Little John's Cross
List Entry Summary
This monument is scheduled under the Ancient Monuments and Archaeological Areas Act 1979 as amended as it appears to the Secretary of State to be of national importance. This entry is a copy, the original is held by the Department for Culture, Media and Sport.
Name: Little John's Cross
List entry Number: 1002495
The monument may lie within the boundary of more than one authority.
District Type: District Authority
National Park: Not applicable to this List entry.
Grade: Not applicable to this List entry.
Date first scheduled: 25-Jul-1955
Date of most recent amendment: Not applicable to this List entry.
Legacy System Information
The contents of this record have been generated from a legacy data system.
Legacy System: RSM - OCN
UID: DV 327
This list entry does not comprise part of an Asset Grouping. Asset Groupings are not part of the official record but are added later for information.
List entry Description
Summary of Monument
Wayside cross called Little John’s Cross.
Reasons for Designation
Wayside crosses are one of several types of Christian cross erected during the medieval period, mostly from the 9th to 15th centuries AD. In addition to serving the function of reiterating and reinforcing the Christian faith amongst those who passed the cross and of reassuring the traveller, wayside crosses often fulfilled a role as way markers. The crosses might be on regularly used routes linking settlements, or on routes which might have a more specifically religious function, including those providing access to religious sites for parishioners and funeral processions, or marking long distance routes frequented on pilgrimages. Their survival since the Reformation has been variable, being much affected by local conditions, attitudes and religious sentiment. In particular, many cross-heads were destroyed by iconoclasts during the 16th and 17th centuries. Wayside crosses contribute significantly to our understanding of medieval customs, both secular and religious, and to our knowledge of medieval parishes and settlement patterns. Despite restoration of its head and some cracks in its shaft, Little John’s Cross still retains most of its original features and survives comparatively well.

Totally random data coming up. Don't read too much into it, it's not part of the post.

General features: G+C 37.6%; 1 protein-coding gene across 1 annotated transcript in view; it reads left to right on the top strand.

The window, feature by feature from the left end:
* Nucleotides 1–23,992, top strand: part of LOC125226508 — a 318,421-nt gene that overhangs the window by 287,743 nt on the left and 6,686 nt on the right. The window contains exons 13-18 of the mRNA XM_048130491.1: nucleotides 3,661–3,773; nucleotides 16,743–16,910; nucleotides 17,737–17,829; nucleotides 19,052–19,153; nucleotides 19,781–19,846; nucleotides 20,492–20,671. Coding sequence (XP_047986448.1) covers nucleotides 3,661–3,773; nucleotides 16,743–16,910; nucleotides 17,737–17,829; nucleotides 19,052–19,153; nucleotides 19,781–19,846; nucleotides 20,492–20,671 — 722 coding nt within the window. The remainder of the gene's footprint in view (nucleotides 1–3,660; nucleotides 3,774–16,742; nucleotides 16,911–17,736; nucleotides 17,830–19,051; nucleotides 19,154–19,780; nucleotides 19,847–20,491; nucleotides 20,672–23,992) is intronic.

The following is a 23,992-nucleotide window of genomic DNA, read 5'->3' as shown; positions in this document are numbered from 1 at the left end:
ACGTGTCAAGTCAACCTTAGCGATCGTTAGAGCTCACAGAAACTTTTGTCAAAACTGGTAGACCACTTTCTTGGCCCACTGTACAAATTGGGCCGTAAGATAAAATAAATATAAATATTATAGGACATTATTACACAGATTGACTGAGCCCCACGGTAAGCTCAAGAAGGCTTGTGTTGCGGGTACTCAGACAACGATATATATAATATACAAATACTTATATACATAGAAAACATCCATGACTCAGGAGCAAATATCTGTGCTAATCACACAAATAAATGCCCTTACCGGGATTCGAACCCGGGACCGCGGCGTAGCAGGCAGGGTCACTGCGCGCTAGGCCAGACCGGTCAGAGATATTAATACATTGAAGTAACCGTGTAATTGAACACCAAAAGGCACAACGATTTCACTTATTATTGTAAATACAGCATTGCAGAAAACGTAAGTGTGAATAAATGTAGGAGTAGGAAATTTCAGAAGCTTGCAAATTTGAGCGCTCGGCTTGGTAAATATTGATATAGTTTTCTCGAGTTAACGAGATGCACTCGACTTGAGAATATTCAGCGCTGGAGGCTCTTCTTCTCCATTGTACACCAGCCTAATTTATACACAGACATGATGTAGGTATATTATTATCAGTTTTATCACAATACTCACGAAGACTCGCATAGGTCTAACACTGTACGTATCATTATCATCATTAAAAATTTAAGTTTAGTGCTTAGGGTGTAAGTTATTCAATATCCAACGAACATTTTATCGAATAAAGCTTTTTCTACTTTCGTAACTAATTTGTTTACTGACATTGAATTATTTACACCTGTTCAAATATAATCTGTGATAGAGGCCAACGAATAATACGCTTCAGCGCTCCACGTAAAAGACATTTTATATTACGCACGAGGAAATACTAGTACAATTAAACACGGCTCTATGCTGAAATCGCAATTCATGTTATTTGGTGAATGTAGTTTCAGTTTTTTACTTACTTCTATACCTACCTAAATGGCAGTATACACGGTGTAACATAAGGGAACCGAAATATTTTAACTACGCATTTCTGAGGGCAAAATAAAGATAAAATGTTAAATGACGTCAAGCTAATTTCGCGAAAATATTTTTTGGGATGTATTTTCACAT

This record was the subject of a minor enhancement on 5 November 2015. This record has been generated from an "old county number" (OCN) scheduling record. These are monuments that were not reviewed under the Monuments Protection Programme and are some of our oldest designation records.
This monument includes a wayside cross known as Little John’s Cross which is situated in a garden close to a junction cross roads on the Exeter to Moretonhampstead road. The cross survives as a 15th century socket stone, shaft, arms and has a later head. The socket stone is square below but octagonal at the top. It supports a slightly tapering cross shaft of rectangular section at the base which has been chamfered above to form an octagon. The arms are straight and the head above the arms is a restoration. The cross is approximately 1.9m high. The name ‘Lyttelljohnes cross’ appears in a documentary reference dated 1537 and Littlejohn is the surname of an important local landowning family in the 15th century.
This cross is also listed at Grade II.
Masson Phillips, E. The Ancient Stone Crosses of Devon: Part 2, Transactions of the Devonshire Association, 70, (1938), p 323
PastScape Monument No:- 448334
National Grid Reference: SX 90171 91349
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This copy shows the entry on 27-May-2018 at 04:13:17.
End of official listing